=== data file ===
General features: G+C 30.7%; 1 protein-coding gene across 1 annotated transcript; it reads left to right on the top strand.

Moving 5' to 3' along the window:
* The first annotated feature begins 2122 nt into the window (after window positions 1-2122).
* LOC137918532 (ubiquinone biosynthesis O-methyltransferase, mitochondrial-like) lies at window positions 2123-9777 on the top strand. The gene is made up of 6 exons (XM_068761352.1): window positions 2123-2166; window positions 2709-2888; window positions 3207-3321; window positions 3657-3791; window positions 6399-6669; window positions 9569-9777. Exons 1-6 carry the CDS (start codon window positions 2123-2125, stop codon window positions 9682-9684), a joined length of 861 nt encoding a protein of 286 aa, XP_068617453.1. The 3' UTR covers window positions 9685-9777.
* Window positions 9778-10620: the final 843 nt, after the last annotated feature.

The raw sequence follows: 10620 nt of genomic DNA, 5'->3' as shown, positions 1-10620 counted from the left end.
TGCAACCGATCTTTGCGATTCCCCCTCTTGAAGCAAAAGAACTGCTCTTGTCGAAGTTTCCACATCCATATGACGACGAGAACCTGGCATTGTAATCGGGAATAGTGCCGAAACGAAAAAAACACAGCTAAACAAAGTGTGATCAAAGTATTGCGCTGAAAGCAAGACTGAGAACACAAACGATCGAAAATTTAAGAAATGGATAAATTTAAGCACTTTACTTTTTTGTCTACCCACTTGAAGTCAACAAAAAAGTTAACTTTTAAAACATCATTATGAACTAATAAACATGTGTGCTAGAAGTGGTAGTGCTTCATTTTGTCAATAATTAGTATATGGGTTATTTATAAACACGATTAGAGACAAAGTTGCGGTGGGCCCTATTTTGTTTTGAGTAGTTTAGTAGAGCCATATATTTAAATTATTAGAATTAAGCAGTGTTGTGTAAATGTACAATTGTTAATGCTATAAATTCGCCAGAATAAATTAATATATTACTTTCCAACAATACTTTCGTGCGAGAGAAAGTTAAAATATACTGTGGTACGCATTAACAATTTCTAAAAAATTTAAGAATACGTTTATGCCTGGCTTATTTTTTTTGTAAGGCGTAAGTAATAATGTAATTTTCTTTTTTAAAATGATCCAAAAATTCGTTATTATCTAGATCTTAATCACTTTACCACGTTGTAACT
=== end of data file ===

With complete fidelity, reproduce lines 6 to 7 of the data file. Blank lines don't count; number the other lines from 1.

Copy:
The raw sequence follows: 10620 nt of genomic DNA, 5'->3' as shown, positions 1-10620 counted from the left end.
TGCAACCGATCTTTGCGATTCCCCCTCTTGAAGCAAAAGAACTGCTCTTGTCGAAGTTTCCACATCCATATGACGACGAGAACCTGGCATTGTAATCGGGAATAGTGCCGAAACGAAAAAAACACAGCTAAACAAAGTGTGATCAAAGTATTGCGCTGAAAGCAAGACTGAGAACACAAACGATCGAAAATTTAAGAAATGGATAAATTTAAGCACTTTACTTTTTTGTCTACCCACTTGAAGTCAACAAAAAAGTTAACTTTTAAAACATCATTATGAACTAATAAACATGTGTGCTAGAAGTGGTAGTGCTTCATTTTGTCAATAATTAGTATATGGGTTATTTATAAACACGATTAGAGACAAAGTTGCGGTGGGCCCTATTTTGTTTTGAGTAGTTTAGTAGAGCCATATATTTAAATTATTAGAATTAAGCAGTGTTGTGTAAATGTACAATTGTTAATGCTATAAATTCGCCAGAATAAATTAATATATTACTTTCCAACAATACTTTCGTGCGAGAGAAAGTTAAAATATACTGTGGTACGCATTAACAATTTCTAAAAAATTTAAGAATACGTTTATGCCTGGCTTATTTTTTTTGTAAGGCGTAAGTAATAATGTAATTTTCTTTTTTAAAATGATCCAAAAATTCGTTATTATCTAGATCTTAATCACTTTACCACGTTGTAACT